Goldman Cheers as Rand Heads for Best Start to a Year Yet
(Bloomberg) -- The rand’s flying start to 2019 may be just the beginning, according to Goldman Sachs Group Inc.
The South African currency is heading for its biggest January gain against the dollar since Bloomberg started compiling the data in 1999. And with expected volatility near an eight-month low, traders are discounting local stumbling blocks in coming months, including a budget speech, ratings review and election.
The rand has been buoyed by a more dovish Federal Reserve and hopes for a trade deal between the U.S. and China that would ease concerns about global growth. South Africa’s inflation has moderated, growth is set to pick up and the government is taking steps to eradicate corruption, consolidate sovereign debt and support the ailing state-owned electricity company, Eskom Holdings SOC Ltd.
“Concerns about Eskom have been weighing on South African assets, so comments from government officials about a plan to stabilize Eskom have been welcomed by rates and also FX markets,” Goldman Sachs strategists led by Zach Pandl said in a report dated Jan. 27. “We remain constructive on the currency and local rates on expectations that the negative output gap and a reform-oriented government will keep the growth/inflation mix favorable.”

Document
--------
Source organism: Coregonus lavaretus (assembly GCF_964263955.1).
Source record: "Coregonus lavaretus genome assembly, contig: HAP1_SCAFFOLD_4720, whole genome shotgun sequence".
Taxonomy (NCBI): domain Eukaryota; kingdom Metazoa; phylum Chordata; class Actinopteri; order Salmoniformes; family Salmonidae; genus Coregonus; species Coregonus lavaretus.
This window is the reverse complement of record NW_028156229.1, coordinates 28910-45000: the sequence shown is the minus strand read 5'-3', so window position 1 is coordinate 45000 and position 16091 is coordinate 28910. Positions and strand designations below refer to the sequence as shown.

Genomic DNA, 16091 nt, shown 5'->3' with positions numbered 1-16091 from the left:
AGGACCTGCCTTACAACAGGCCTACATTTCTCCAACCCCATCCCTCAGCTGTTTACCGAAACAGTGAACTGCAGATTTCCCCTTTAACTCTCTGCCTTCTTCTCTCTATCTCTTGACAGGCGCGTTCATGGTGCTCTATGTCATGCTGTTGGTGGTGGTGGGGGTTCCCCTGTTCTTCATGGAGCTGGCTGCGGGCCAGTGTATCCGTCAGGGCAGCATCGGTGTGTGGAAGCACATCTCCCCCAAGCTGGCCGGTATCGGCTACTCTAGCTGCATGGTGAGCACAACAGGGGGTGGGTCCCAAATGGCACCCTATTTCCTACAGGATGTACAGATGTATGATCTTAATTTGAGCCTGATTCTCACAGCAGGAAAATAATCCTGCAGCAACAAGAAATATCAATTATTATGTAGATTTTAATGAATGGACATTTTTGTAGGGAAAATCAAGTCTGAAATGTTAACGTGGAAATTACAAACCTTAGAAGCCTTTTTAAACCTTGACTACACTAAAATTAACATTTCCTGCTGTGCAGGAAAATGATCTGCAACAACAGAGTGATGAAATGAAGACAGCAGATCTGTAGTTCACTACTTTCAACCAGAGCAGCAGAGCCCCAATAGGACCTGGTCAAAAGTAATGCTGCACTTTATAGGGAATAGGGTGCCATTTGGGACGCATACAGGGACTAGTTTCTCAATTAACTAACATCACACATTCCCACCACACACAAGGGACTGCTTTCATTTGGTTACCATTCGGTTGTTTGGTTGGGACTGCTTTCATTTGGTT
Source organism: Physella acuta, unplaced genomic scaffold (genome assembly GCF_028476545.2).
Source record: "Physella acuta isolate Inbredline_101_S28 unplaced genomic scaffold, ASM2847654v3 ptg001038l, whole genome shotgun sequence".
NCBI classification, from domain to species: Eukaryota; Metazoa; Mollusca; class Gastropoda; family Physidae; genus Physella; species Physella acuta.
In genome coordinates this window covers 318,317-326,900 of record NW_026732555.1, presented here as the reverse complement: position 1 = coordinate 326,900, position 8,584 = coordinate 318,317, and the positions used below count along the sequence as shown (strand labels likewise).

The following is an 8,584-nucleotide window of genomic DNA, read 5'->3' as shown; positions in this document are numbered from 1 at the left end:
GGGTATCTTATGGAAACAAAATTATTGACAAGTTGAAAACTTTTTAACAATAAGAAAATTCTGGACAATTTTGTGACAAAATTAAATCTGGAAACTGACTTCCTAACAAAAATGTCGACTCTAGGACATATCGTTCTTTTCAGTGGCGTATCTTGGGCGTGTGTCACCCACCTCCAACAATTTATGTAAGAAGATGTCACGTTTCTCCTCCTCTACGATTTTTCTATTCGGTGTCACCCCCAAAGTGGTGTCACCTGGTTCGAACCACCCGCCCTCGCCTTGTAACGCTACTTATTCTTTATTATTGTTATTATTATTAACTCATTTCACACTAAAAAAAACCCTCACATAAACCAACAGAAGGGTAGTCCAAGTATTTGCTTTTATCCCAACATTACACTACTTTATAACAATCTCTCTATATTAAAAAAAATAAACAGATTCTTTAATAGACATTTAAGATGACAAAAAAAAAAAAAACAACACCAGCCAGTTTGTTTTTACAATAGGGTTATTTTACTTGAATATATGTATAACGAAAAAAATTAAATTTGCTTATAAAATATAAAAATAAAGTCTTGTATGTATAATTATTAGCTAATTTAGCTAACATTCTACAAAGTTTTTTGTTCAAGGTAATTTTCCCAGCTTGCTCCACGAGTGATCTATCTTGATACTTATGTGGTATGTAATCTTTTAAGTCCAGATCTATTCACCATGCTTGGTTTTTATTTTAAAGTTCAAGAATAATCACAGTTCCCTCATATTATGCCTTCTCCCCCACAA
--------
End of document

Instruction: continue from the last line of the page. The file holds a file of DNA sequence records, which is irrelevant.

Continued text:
The rand has gained 5 percent against the dollar in January, trailing only Russia’s ruble among emerging-market peers. That’s pared some of last year’s 14 percent drop, and brought the currency back to levels last seen before the August sell-off across developing nations.
Goldman’s strategists say rand volatility remains a concern, with next month’s annual budget seen as a significant risk factor, along with elections scheduled for May. But one-month implied volatility for the rand versus the dollar is hovering near an eight-month low after dropping more than a percentage point last week, suggesting traders anticipate price swings to narrow over the period including the budget statement.
The premium of options to sell the currency over those to buy them, known as the 25 Delta risk reversal, has narrowed to the lowest since August. The rand weakened 0.3 percent to 13.6610 per dollar by 3:25 p.m. in Johannesburg after last week’s 1.7 percent gain.
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